The Best of it...

Sarah Best

Aussie mum living in London

We moved half-way around the world with two young kids. Some kind of warped thrill-seeking adventure. We did it to live life and now...  we're loving every moment.

  • Sarah Best

On top of Tallinn

Why Estonia?

I’d been asked this question too many times to count.

And the truth was… I didn’t really know. My mother-in-law was in town and we had an opportunity to get out of London for a couple of nights without the kids. It was Winter so we wanted to go somewhere that ‘does Winter well’. Tallinn seemed more affordable than Copenhagen and we’d heard great things about its cutting-edge food scene and traditional sauna culture.

It turns out Tallinn also boasts one of the best preserved old towns in Europe. Not only that, it’s one of the world’s emerging technology hubs, apparently dubbed the Silicon Valley of Europe.

Telliskivi Creative City

We arrived to a cloak of whiteness. Snow. Falling thick and fast. We took the obligatory tourist snaps then headed for Telliskivi Creative City, where we’d booked lunch at F-Hoone. This is an old Soviet factory that has been transformed into a series of indie shops and boutiques as well as hip cafes and arty start-ups. I ordered duck breast in a cherry red wine sauce with a parmesan-millet cake while my hubby had mutton dumplings in mushroom sauce. It was exquisite - throw in a couple of Estonian beers and the bill had us gobsmacked. A grand total of 20 GBP - about the same amount we’d spent on a crappy airport breakfast at Gatwick.

Not quite willing to 'walk off' our meal in the snow storm, we instead opted to ‘sweat it off’. We’d pre-booked a rooftop sauna where we had a room the size of our London flat all to ourselves - complete with a plunge pool, sauna, balcony - and 180 degree views of the city. After two hours of sauna-snow-swim repeat, we headed into the old town where we checked into our room at the Schlossle Hotel, an 800 year-old building where the hygge factor is next level. We ubered out of town for dinner on the Baltic coast and the most amazing beef carpaccio ever to grace my lips (Noa).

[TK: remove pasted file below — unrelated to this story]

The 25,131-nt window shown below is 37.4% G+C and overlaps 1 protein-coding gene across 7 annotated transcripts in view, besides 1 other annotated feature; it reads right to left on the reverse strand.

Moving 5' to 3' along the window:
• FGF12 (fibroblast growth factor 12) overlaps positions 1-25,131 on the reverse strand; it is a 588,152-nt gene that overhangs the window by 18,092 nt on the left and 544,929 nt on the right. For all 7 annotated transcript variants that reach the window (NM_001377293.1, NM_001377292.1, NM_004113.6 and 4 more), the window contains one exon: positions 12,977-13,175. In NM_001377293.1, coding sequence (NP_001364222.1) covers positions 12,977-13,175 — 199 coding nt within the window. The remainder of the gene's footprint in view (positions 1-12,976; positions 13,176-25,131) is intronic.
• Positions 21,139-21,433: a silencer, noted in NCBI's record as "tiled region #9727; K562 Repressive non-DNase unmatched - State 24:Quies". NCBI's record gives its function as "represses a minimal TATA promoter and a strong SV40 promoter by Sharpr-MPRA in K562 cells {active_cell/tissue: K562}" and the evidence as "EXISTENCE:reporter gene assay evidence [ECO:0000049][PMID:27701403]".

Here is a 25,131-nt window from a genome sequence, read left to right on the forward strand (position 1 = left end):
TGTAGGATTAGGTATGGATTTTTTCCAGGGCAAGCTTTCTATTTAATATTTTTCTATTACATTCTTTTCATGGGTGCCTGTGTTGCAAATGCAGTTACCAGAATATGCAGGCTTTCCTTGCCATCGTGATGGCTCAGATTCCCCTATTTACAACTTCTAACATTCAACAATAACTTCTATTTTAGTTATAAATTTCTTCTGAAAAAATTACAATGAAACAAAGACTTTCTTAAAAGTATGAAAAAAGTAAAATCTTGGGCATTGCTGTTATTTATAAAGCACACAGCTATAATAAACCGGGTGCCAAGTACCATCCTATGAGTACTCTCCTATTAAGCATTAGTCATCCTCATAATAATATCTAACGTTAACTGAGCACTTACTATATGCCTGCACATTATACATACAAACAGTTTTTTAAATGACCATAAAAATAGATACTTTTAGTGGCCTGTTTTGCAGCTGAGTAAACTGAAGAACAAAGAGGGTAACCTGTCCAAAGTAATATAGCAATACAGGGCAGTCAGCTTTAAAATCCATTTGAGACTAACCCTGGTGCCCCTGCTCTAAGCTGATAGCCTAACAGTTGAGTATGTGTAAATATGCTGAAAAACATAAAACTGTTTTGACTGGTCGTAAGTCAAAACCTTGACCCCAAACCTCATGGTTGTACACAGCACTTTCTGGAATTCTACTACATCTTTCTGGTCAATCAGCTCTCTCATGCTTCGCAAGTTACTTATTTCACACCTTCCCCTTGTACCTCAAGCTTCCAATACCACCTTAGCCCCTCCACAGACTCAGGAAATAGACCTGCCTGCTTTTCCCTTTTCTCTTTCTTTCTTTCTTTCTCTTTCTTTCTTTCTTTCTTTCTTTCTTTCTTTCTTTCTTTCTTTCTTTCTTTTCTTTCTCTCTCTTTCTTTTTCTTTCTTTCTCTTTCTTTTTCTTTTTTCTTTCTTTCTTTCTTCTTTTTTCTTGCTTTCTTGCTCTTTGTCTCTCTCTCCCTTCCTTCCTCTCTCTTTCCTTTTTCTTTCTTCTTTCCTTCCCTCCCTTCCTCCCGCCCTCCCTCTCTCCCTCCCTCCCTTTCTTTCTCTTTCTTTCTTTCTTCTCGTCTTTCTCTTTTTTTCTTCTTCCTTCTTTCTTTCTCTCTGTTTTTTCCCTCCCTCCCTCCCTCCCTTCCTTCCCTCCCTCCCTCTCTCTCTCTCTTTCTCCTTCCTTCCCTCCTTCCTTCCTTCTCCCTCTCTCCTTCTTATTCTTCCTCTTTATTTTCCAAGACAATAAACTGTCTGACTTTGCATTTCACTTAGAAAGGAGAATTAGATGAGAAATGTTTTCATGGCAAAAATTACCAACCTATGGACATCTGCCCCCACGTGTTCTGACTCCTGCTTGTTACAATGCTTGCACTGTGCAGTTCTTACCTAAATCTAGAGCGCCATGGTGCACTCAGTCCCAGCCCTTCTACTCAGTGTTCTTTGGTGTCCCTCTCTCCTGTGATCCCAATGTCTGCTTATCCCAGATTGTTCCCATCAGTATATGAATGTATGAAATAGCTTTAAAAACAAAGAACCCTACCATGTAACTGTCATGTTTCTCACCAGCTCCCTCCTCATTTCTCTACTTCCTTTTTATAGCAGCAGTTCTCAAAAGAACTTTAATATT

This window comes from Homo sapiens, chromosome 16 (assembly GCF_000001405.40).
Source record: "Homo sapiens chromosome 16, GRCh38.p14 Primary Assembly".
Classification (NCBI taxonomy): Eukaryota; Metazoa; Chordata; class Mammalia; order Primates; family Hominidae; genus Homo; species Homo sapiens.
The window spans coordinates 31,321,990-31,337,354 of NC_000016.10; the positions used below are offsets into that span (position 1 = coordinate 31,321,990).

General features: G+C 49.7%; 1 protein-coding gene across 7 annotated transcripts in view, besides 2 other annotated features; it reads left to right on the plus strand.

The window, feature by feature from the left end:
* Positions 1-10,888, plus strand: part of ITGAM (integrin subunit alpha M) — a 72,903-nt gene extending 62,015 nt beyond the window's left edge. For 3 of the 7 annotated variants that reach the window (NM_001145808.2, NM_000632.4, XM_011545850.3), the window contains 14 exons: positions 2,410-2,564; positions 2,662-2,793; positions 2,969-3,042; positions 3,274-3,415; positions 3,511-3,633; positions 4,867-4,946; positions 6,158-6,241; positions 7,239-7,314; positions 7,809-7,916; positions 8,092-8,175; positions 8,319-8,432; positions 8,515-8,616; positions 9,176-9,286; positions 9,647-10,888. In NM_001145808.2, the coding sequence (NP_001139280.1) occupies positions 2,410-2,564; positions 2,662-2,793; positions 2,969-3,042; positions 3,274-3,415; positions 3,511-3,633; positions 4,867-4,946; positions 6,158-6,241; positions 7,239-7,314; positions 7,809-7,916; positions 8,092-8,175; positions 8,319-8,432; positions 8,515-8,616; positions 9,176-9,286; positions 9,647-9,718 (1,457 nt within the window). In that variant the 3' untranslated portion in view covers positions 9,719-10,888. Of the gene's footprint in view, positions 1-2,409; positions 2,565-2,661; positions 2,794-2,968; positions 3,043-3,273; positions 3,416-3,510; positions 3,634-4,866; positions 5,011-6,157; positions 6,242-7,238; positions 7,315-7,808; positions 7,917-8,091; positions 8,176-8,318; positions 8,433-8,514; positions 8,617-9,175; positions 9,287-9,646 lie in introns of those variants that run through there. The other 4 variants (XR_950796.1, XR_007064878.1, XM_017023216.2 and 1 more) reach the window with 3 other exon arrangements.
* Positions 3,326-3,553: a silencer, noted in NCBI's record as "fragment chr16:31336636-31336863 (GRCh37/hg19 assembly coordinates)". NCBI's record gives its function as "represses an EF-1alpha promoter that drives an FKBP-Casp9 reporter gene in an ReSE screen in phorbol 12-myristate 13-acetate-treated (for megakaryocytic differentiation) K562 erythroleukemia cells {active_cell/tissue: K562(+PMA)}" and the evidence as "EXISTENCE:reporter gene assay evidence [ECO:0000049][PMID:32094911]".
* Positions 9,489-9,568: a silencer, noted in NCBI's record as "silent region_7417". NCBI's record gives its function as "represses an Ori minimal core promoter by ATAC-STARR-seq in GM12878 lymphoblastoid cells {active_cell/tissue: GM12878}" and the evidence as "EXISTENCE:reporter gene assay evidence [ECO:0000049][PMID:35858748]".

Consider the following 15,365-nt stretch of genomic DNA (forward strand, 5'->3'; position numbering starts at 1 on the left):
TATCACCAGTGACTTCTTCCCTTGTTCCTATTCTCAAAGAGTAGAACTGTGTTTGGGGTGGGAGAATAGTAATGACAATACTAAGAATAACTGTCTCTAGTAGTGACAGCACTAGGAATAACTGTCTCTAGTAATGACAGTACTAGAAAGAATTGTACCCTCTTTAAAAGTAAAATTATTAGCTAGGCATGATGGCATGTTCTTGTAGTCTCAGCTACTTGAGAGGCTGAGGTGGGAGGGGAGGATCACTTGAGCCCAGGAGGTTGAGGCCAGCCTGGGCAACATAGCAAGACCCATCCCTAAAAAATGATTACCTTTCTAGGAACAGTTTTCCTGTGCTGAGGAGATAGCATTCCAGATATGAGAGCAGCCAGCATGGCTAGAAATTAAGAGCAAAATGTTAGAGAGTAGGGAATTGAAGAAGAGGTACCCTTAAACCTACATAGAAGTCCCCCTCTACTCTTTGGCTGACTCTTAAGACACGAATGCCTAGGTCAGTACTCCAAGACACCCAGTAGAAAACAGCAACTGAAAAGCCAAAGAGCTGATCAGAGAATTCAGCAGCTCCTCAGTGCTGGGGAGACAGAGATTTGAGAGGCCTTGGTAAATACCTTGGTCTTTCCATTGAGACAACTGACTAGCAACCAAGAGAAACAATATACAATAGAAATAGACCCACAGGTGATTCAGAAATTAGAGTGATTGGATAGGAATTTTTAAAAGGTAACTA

Tallinn's old town square

The old town is strikingly different to the typical Soviet style of its outskirts - the buildings are painted in bright colours, separated by medieval alleyways, gothic churches and cobbled streets. You can see it in all its glory from the top of Toompea Hill and after a fresh dusting of snow, the view is particularly exceptional. There’s one too many tourist shops around here though - instead we loved Allikamaja Kasitoo for its unique collection of interior design ideas and Deko for jewellery and other accessories.

Estonia's national bread, made from rye

After a fabulous sauerkraut soup in pork broth at Rataskaevu 16 our sweet, wonderful waitress served our coffee with a schnapps chaser on the house. Bright orange, it’s made from sea buckthorn, a super berry, rich in vitamin C, that grows in nearby forests. Dinner was a little more ex-y at Art Priori, a restaurant/art gallery serving up Estonian cheeses with house-made honey and breads, along with currant/ beetroot sorbet and porcini-flavoured ice cream. This was a fabulous find - a quirky experience made even more unique by a private tour of their art gallery upon finishing our meal.

The view of Tallinn's medieval wall and Baltic Sea from Toompea Hill

Truly embracing the Estonian spa-in-the-snow experience, I booked myself in for a hot stone massage at the end of yet another sauna. After scrubbing off all the grime of London (plus a couple of layers of red, raw skin) with an exfoliating glove, I had huge expectations of achieving a state of absolute, total relaxation but within the first two minutes of some very vigorous pummelling, I realised pretty quickly how dangerously I'd strayed from reality. There would be no drifting off to sleep here; no drooling onto my arm or half-snoring… instead my eyes would be very much wide open, my face fixed into some kind of permanent grimace as I was bent into different positions, my joints cracked and twisted. At first, I let pride get in the way of yelping out in agony but even when I eventually succumbed to several shrieks in quick succession, the tall, blonde Nordic woman towering above me didn’t stop. ‘I know, I know’ she said, pinning my arms down firmly, “it will be worth it”. The hot stones followed. And hot is an understatement. I was absolutely convinced they’d give me third degree burns. But after a while, my Nordic friend was right - I came around… and my body was better off for it. My shoulders were actually lower than my ears for the first time in a long time and I felt like floating. If only that was possible after all the food I’d inhaled here.